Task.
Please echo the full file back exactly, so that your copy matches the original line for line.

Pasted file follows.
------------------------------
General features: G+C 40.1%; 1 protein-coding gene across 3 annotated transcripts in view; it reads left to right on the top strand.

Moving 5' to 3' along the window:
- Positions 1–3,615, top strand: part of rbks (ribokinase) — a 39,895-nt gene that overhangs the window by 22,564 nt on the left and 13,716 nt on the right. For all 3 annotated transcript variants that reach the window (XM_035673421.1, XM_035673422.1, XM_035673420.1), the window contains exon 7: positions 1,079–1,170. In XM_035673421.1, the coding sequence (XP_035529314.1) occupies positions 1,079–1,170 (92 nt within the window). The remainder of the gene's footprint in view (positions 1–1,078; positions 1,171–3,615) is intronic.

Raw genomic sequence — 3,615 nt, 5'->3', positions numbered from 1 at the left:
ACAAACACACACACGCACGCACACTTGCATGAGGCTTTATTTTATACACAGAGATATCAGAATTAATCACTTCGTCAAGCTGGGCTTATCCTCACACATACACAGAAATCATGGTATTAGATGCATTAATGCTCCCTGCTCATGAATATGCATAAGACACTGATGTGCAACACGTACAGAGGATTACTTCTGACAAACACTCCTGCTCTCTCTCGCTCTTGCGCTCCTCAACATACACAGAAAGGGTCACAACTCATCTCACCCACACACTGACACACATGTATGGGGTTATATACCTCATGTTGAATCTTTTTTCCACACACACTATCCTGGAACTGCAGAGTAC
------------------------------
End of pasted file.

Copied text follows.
General features: G+C 40.1%; 1 protein-coding gene across 3 annotated transcripts in view; it reads left to right on the top strand.

Moving 5' to 3' along the window:
- Positions 1–3,615, top strand: part of rbks (ribokinase) — a 39,895-nt gene that overhangs the window by 22,564 nt on the left and 13,716 nt on the right. For all 3 annotated transcript variants that reach the window (XM_035673421.1, XM_035673422.1, XM_035673420.1), the window contains exon 7: positions 1,079–1,170. In XM_035673421.1, the coding sequence (XP_035529314.1) occupies positions 1,079–1,170 (92 nt within the window). The remainder of the gene's footprint in view (positions 1–1,078; positions 1,171–3,615) is intronic.

Raw genomic sequence — 3,615 nt, 5'->3', positions numbered from 1 at the left:
ACAAACACACACACGCACGCACACTTGCATGAGGCTTTATTTTATACACAGAGATATCAGAATTAATCACTTCGTCAAGCTGGGCTTATCCTCACACATACACAGAAATCATGGTATTAGATGCATTAATGCTCCCTGCTCATGAATATGCATAAGACACTGATGTGCAACACGTACAGAGGATTACTTCTGACAAACACTCCTGCTCTCTCTCGCTCTTGCGCTCCTCAACATACACAGAAAGGGTCACAACTCATCTCACCCACACACTGACACACATGTATGGGGTTATATACCTCATGTTGAATCTTTTTTCCACACACACTATCCTGGAACTGCAGAGTAC